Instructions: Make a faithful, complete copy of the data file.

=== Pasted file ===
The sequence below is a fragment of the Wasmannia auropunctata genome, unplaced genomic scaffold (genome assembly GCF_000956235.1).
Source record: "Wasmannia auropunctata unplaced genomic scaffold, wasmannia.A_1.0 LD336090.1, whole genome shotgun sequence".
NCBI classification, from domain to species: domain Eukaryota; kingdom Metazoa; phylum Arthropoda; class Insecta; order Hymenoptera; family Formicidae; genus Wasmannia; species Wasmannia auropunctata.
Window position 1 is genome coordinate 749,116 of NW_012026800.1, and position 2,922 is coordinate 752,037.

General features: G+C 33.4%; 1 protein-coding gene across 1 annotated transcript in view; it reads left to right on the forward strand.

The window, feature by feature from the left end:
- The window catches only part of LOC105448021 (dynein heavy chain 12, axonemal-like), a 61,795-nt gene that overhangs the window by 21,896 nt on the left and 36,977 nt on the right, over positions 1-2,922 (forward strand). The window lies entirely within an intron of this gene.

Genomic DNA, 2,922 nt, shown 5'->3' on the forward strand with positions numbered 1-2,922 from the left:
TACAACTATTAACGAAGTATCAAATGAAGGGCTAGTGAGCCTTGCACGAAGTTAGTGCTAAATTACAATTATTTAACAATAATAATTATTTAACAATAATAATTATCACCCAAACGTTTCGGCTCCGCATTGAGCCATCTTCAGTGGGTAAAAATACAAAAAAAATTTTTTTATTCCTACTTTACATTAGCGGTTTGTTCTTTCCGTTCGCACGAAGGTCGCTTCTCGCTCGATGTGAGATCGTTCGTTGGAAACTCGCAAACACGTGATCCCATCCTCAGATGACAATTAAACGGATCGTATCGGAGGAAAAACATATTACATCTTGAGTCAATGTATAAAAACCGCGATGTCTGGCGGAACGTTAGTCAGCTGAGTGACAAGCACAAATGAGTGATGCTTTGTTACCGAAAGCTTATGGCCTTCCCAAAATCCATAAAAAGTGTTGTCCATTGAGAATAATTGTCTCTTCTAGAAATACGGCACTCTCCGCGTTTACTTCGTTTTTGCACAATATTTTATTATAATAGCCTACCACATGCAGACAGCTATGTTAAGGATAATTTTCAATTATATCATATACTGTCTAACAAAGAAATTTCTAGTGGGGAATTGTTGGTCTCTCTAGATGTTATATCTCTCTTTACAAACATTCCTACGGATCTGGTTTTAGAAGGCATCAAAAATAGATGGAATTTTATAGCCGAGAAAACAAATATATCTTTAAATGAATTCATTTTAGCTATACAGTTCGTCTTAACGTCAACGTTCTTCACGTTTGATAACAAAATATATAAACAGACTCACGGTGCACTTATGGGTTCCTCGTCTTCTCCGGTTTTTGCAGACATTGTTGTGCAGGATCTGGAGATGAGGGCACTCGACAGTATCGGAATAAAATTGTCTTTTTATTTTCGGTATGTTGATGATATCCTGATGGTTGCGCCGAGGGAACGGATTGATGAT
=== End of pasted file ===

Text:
The sequence below is a fragment of the Wasmannia auropunctata genome, unplaced genomic scaffold (genome assembly GCF_000956235.1).
Source record: "Wasmannia auropunctata unplaced genomic scaffold, wasmannia.A_1.0 LD336090.1, whole genome shotgun sequence".
NCBI classification, from domain to species: domain Eukaryota; kingdom Metazoa; phylum Arthropoda; class Insecta; order Hymenoptera; family Formicidae; genus Wasmannia; species Wasmannia auropunctata.
Window position 1 is genome coordinate 749,116 of NW_012026800.1, and position 2,922 is coordinate 752,037.

General features: G+C 33.4%; 1 protein-coding gene across 1 annotated transcript in view; it reads left to right on the forward strand.

The window, feature by feature from the left end:
- The window catches only part of LOC105448021 (dynein heavy chain 12, axonemal-like), a 61,795-nt gene that overhangs the window by 21,896 nt on the left and 36,977 nt on the right, over positions 1-2,922 (forward strand). The window lies entirely within an intron of this gene.

Genomic DNA, 2,922 nt, shown 5'->3' on the forward strand with positions numbered 1-2,922 from the left:
TACAACTATTAACGAAGTATCAAATGAAGGGCTAGTGAGCCTTGCACGAAGTTAGTGCTAAATTACAATTATTTAACAATAATAATTATTTAACAATAATAATTATCACCCAAACGTTTCGGCTCCGCATTGAGCCATCTTCAGTGGGTAAAAATACAAAAAAAATTTTTTTATTCCTACTTTACATTAGCGGTTTGTTCTTTCCGTTCGCACGAAGGTCGCTTCTCGCTCGATGTGAGATCGTTCGTTGGAAACTCGCAAACACGTGATCCCATCCTCAGATGACAATTAAACGGATCGTATCGGAGGAAAAACATATTACATCTTGAGTCAATGTATAAAAACCGCGATGTCTGGCGGAACGTTAGTCAGCTGAGTGACAAGCACAAATGAGTGATGCTTTGTTACCGAAAGCTTATGGCCTTCCCAAAATCCATAAAAAGTGTTGTCCATTGAGAATAATTGTCTCTTCTAGAAATACGGCACTCTCCGCGTTTACTTCGTTTTTGCACAATATTTTATTATAATAGCCTACCACATGCAGACAGCTATGTTAAGGATAATTTTCAATTATATCATATACTGTCTAACAAAGAAATTTCTAGTGGGGAATTGTTGGTCTCTCTAGATGTTATATCTCTCTTTACAAACATTCCTACGGATCTGGTTTTAGAAGGCATCAAAAATAGATGGAATTTTATAGCCGAGAAAACAAATATATCTTTAAATGAATTCATTTTAGCTATACAGTTCGTCTTAACGTCAACGTTCTTCACGTTTGATAACAAAATATATAAACAGACTCACGGTGCACTTATGGGTTCCTCGTCTTCTCCGGTTTTTGCAGACATTGTTGTGCAGGATCTGGAGATGAGGGCACTCGACAGTATCGGAATAAAATTGTCTTTTTATTTTCGGTATGTTGATGATATCCTGATGGTTGCGCCGAGGGAACGGATTGATGAT